Written by guideseditor,
Last Modified: 7th March 2019

So at last you own a dream home in Greece. Open a bottle, invite the neighbours round! Well, before all that you have to deal with the utilities in Greece and pay a few bills. If you imagined that Greece is blighted by bureaucracy, you would be right. But the good news is that there is always someone to help you.

Written by Diana Giannoulis, of Corfu Home Finders.

The simplest way is to get your lawyer to do it all for you. He or she will send someone from their office to change the name on your electricity bill, water bill and phone bill. However, they will charge you for this, so unless you are really short of time you could consider doing it yourself.

When setting up payments, ask your bank to issue you with information so that you can register for online banking, which is available in English. They also have customer service advisors who are fluent in English.

If your income is in pounds but your expenditure is in euros, speak to Smart Currency Exchange about how to pay your regular bills reliably and cost-effectively.

Find homes in Greece via our property portal.


The first bills you have to organise are your annual tax return and property tax. You will need an accountant for this. You MUST do an income tax return every year when you own a property. However, it’s nothing complicated if it is purely your own holiday home, just a standard procedure. Your accountant will work it out, and tell you what, if anything you owe, and when to pay.

Before you go to any utility company offices make numerous copies of your passport, you will invariably be asked for at least one.

The property tax (ENFIA) is calculated by the tax office, and your accountant will also advise you regarding payment of this. It is calculated on between €3 and €6 per square metre of build, plus a tiny amount for the land. Taxes can either be paid in one full payment, or in regular payments over five months.

You will need to change the electricity, water and phone/wifi bills into your name, and this does involve a bit of legwork. Before you go to any utility company offices make numerous copies of your passport, you will invariably be asked for at least one.

Should private healthcare be one of your first concerns in Greece? Read our Guide to Healthcare in Greece and 10 other countries.


Connecting your utilities in Greece

You’ve got the home, now you need to ensure everything’s connected

You will need to go to your local DEH (electricity company) office. Take with you your passport, a copy of your property purchase contract, an electrical plan of the property (any local electrician will organise this for you, (approx. €150-€200) and a copy of the last electricity bill of the previous owner.

In Corfu where we are based, you need to go to the DEH office early in the morning, (take your coffee with you!) and take a coupon from the machine and wait your turn. It can take some time, but it can be done. Once the bill is in your name, you can arrange to pay by direct debit from your bank, via online payments or through the DEH website with a credit card. See how to open a Greek bank account here.

The electricity bill contains a percentage which is for local community charges – the lower your electricity bill, the lower this charge will be. The bills come bi-monthly and are calculated on a four-month period. The first bill will be enanti (estimate) and the second will be a katharistiko accurate bill. The power company come and read meters, but you can also supply your meter reading via phone or internet.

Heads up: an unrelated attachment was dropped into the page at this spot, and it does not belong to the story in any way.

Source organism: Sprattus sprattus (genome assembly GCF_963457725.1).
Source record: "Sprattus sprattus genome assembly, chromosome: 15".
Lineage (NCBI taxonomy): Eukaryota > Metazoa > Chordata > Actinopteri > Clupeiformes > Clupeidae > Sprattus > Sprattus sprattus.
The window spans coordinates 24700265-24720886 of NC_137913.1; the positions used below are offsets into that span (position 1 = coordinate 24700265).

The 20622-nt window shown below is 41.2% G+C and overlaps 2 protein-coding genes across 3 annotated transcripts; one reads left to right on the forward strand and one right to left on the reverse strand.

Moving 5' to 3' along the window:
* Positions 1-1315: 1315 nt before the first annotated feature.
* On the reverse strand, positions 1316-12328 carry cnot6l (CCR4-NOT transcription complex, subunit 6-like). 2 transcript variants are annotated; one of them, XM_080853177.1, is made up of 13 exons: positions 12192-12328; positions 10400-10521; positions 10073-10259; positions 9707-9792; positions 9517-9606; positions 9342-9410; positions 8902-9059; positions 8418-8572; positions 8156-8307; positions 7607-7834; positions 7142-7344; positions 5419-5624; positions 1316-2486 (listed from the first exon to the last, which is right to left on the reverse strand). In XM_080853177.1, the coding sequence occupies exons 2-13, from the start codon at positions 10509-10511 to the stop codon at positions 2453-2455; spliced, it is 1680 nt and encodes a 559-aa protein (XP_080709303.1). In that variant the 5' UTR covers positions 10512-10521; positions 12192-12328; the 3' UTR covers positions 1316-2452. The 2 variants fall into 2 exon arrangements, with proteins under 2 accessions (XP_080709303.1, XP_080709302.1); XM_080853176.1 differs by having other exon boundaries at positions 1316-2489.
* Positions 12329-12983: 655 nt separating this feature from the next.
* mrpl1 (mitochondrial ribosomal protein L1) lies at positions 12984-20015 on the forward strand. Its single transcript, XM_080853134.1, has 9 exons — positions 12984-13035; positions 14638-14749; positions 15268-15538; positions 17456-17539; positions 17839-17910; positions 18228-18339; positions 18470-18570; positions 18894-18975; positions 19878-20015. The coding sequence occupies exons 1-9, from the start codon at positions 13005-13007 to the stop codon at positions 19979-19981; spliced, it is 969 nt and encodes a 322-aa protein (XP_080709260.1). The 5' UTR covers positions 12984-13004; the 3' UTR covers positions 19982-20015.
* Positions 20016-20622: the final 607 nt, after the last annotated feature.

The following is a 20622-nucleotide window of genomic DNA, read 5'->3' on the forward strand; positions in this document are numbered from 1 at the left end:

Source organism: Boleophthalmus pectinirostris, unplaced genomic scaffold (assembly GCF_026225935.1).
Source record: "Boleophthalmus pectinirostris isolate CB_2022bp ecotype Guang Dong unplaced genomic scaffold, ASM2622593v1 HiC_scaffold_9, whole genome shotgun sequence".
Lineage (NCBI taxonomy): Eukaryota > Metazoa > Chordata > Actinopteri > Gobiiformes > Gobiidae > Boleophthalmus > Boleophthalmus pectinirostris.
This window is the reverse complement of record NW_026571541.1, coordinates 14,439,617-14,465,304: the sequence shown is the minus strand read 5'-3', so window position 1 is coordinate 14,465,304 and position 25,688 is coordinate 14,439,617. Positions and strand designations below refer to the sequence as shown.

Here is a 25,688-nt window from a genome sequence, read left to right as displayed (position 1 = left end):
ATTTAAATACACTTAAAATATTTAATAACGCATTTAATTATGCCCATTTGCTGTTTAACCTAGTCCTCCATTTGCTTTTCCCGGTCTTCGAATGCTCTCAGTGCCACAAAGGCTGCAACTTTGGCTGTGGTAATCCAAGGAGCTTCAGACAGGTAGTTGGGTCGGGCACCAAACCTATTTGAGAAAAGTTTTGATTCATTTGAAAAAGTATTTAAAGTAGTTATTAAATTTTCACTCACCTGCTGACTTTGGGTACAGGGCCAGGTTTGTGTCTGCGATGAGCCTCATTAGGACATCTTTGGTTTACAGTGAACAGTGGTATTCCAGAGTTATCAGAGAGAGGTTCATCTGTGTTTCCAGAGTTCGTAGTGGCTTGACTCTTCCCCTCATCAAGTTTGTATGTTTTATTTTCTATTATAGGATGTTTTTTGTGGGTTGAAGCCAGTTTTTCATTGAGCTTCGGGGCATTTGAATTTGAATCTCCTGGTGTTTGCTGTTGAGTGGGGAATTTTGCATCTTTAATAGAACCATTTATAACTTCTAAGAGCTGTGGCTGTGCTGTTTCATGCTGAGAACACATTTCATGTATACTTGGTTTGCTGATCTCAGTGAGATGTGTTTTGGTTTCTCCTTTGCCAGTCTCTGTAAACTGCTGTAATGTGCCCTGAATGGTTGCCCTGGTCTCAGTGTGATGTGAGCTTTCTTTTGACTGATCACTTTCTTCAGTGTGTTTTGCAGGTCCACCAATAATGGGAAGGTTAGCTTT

Water Bills

To transfer the water bill to your name is less complicated. You visit the local DEYAK office, with a copy of your passport, sale contract, and water bill from the previous owner. Bills are issued every three months, but meters are only read periodically, so several bills might have just the standing charge, and then there will be an actual bill. Again, you can arrange a direct debit from your bank for payment once the account is in your name.


The main landline supplier is COSMOTE, who supply both land and mobile phones and internet. Various packages are available, from basic phone and internet, to complete packages including satellite TV. Bills are every 2 months and you can register on the Cosmote website so that you can check and pay online. One registration account can cover landline, mobile and Cosmote tv if you decide to take this.

Wifi is available virtually everywhere, and speeds vary according to location. You can order all services by phone, but will need to visit the Cosmote store to sign agreements. 

Mobile phone

There are several suppliers, including Vodafone, Cosmote and Wind. They just need a proof of ID in order to purchase a ‘pay as you go’ package. A range of packages is available for phone and wifi. Top ups are available at many stores, but also can be purchased online on the relevant websites.


There is a choice of Greek terrestrial channels, showing many films in English. There are two satellite suppliers – nova and cosmote tv which are the equivalent of UK Sky TV. Both are subscription channels with a range of packages. Many people now watch UK and international channels via internet as an alternative to subscribing to a satellite channel. You can read more about watching British TV abroad here.

It is worth noting that all these companies do have English speaking staff available, and frequently if you call the customer service numbers you can choose the option for an English speaking advisor. Similarly, DEH, nova and Cosmote websites have an English option.





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The Greece Buying Guide takes you through each stage of the property buying process.The guide will help you to:

  Ask the right questions
  Avoid losing money
  Avoid the legal pitfalls
  Move in successfully

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